Rapides Orator Captures Talk Meet Title at 97th Annual Convention of the Louisiana Farm Bureau

Photo IDs from L to R- Sara Toal, Louisiana Farm Bureau President Ronnie Anderson. Photo by Chuck Cannon.

Photo IDs from L to R- Sara Toal, Louisiana Farm Bureau President Ronnie Anderson. Photo by Chuck Cannon.

By Chuck Cannon, Louisiana Farm Bureau Federation

     NEW ORLEANS, La. — If the 2019 Talk Meet at the 97th Annual Convention of the Louisiana Farm Bureau Federation in New Orleans is any indication, the future of the state’s agriculture is in good hands.

     Sara Ashlyn Toal of Rapides Parish outperformed 11 competitors to win first place in the event that annually pits Louisiana’s best young farm advocates in a contest that showcases their knowledge of agriculture policies and hot topic items.

     Bailey Nelson, representing Calcasieu Parish, placed second, and Lily Martinez, representing Pointe Coupee Parish, placed third.

     This year’s topic was “How can Farm Bureau help farmers and ranchers provide consumers with accurate information about agriculture?”

     “We live in a country where there is a wide gap between (agricultural) producers and consumers, between true facts and logic and exaggerations, rumors and lies,” Toal said during her presentation. “We live in a country where too many children go to school looking down at their lunch plates unable to identify where their food comes from.”

     Toal listed two ways to overcome these issues: Educate children and inform consumers.

     “We have to engage and educate everyone,” the 19-year-old LSU student said. “Children need to know not just that milk comes from cows and eggs come from chickens, but they need to know the production process.”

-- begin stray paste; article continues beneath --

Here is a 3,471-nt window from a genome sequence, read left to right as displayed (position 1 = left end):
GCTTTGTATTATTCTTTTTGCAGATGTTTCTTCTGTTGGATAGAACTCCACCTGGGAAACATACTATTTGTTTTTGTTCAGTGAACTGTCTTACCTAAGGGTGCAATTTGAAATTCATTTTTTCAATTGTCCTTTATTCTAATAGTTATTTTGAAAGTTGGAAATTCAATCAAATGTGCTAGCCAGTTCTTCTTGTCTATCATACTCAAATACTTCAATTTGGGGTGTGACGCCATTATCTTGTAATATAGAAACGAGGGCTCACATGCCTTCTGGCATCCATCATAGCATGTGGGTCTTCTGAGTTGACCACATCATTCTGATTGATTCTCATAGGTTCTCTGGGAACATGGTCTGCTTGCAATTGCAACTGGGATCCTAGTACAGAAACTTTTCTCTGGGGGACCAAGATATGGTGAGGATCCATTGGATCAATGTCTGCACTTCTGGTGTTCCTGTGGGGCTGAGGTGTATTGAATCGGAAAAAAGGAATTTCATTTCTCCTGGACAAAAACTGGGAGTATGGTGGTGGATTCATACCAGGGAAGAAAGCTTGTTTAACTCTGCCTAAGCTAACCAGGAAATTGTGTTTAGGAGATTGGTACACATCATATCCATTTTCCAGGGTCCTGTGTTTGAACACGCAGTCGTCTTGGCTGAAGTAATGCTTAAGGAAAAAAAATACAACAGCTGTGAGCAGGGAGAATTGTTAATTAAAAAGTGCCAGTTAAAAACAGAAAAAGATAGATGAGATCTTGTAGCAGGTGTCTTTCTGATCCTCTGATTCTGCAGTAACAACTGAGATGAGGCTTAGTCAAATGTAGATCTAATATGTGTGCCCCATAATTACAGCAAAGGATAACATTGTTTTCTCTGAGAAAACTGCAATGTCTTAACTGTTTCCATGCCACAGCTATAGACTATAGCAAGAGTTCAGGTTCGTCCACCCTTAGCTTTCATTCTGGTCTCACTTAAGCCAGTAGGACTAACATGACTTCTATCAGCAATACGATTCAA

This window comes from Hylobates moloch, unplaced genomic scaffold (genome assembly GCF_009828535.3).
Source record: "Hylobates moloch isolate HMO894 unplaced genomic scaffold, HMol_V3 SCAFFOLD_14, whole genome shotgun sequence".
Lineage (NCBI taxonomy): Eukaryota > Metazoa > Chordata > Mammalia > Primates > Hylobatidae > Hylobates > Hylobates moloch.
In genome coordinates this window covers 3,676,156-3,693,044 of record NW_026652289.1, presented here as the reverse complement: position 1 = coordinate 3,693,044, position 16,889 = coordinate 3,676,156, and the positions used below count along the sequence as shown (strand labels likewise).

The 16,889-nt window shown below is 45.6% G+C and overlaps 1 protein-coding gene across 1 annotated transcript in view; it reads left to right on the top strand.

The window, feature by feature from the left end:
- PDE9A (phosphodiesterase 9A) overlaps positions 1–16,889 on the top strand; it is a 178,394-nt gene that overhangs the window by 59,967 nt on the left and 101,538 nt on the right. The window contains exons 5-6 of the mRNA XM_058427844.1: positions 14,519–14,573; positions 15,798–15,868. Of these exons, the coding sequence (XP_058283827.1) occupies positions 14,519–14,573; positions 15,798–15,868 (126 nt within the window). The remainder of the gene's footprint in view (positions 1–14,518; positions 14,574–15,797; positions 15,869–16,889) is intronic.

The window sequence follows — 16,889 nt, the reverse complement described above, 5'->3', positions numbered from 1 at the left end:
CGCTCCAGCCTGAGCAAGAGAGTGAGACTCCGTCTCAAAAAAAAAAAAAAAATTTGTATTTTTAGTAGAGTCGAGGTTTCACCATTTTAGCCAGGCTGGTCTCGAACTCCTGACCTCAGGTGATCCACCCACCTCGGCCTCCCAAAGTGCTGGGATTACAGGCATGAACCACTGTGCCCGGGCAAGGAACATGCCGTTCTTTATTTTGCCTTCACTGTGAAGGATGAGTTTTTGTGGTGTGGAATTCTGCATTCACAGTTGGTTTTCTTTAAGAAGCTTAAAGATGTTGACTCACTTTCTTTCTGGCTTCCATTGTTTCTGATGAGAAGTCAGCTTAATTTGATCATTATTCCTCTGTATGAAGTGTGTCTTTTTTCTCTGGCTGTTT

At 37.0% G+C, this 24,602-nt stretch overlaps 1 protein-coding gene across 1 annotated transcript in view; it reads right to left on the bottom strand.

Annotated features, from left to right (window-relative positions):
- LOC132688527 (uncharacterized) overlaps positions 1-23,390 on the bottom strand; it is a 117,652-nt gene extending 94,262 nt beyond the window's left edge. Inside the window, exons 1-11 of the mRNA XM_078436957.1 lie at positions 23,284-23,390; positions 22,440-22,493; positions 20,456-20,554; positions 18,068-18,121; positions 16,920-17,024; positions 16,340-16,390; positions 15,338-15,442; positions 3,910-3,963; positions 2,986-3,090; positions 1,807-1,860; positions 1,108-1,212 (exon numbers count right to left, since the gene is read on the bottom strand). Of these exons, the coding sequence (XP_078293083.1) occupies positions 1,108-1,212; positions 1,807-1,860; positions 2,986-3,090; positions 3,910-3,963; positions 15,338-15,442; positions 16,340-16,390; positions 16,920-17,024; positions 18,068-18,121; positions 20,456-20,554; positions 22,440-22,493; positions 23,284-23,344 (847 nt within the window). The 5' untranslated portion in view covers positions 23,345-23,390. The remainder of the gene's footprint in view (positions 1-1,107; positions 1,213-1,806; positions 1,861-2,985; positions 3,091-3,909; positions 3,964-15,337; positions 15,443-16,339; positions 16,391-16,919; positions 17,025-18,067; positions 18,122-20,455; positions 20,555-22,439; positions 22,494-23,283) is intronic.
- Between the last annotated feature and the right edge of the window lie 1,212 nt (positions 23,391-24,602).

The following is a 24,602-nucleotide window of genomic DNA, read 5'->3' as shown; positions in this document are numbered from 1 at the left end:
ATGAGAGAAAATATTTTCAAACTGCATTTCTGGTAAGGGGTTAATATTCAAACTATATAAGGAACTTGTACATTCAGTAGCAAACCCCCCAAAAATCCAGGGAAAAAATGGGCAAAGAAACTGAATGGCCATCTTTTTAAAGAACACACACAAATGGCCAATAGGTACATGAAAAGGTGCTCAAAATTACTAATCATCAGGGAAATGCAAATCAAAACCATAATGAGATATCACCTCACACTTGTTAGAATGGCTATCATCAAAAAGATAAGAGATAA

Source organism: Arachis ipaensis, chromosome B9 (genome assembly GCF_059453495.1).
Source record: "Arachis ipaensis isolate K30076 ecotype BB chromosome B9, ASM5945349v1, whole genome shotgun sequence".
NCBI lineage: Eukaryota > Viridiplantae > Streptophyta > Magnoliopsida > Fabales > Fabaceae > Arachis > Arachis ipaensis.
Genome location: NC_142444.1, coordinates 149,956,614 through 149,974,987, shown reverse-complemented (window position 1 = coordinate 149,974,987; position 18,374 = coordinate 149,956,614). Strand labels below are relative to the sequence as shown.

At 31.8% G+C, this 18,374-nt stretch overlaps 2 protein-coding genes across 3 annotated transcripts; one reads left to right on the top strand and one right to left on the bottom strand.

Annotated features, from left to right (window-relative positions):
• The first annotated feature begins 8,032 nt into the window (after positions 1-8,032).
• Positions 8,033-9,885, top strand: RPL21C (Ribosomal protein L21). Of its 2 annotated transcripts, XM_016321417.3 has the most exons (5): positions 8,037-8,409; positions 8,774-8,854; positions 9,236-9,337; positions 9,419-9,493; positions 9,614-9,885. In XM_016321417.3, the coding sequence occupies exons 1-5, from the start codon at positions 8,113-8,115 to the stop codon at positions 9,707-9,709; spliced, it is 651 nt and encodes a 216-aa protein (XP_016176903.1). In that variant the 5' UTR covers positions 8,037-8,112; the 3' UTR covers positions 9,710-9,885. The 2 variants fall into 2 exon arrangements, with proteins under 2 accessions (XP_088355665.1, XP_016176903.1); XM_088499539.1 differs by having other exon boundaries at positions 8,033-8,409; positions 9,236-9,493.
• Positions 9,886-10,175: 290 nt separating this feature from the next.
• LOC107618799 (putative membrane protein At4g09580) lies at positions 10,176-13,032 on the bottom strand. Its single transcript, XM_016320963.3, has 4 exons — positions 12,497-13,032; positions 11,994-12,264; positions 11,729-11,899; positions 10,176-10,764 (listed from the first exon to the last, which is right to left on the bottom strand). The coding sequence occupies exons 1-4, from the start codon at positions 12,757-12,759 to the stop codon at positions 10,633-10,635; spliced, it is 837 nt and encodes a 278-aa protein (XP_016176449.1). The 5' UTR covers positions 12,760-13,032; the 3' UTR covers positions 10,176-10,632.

Toal said programs like the Louisiana Farm Bureau Ag in the Classroom can help with the education process.

     “Ag in the Classroom allows teachers to integrate agriculture education into their everyday curriculum,” she said.

     She also urged the Farm Bureau to continue its support of youth organizations such as 4-H and Future Farmers of America.

     “They equip and mold future agriculturists through leadership skills and career opportunities,” Toal said.

     Toal said Farm Bureau also needs to do a better job of engaging those who believe they are unaffected by what goes on in the world of agriculture.

     “We must work to increase our social media presence so we can spread our message,” she said. “More dialog between agriculturists and consumers can lead to more informed citizens on true agriculture. With Louisiana Farm Bureau, we will bridge the gap.”

     Toal said this was her first time to compete in the talk meet. She said spent her high school years in FFA, learning how to speak and advocate about agriculture.

     “I was surprised (I won),” she said. “I looked at all of the competitors and they were so talented. It was amazing and humbling. I’m excited to have the opportunity to represent an industry I’d so passionate about.”

     Each of the judges said they were impressed with the winners, especially their poise and knowledge of the subject matter.

     Louisiana Farm Bureau President Ronnie Anderson said the talk meet is a great opportunity for young men and women to gain experience and show their knowledge of agricultural issues.

     “These are things we’re going to have to convince the public that are necessary for ag production in the future,” Anderson said. “And these are the perfect young people to do just that.”

     Anderson said many of the talk meet competitors go on to do other work for Farm Bureau, government and teaching, educating the population about agriculture.

     “We’re proud of young people and they do a great job representing the Louisiana Farm Bureau,” he said.

    For more information, visit www.lfbfconvention.org.    

    Founded in 1922, the Louisiana Farm Bureau Federation is the state’s largest general farm organization representing more than 137,000 member families.

lfbf19Monica Velasquez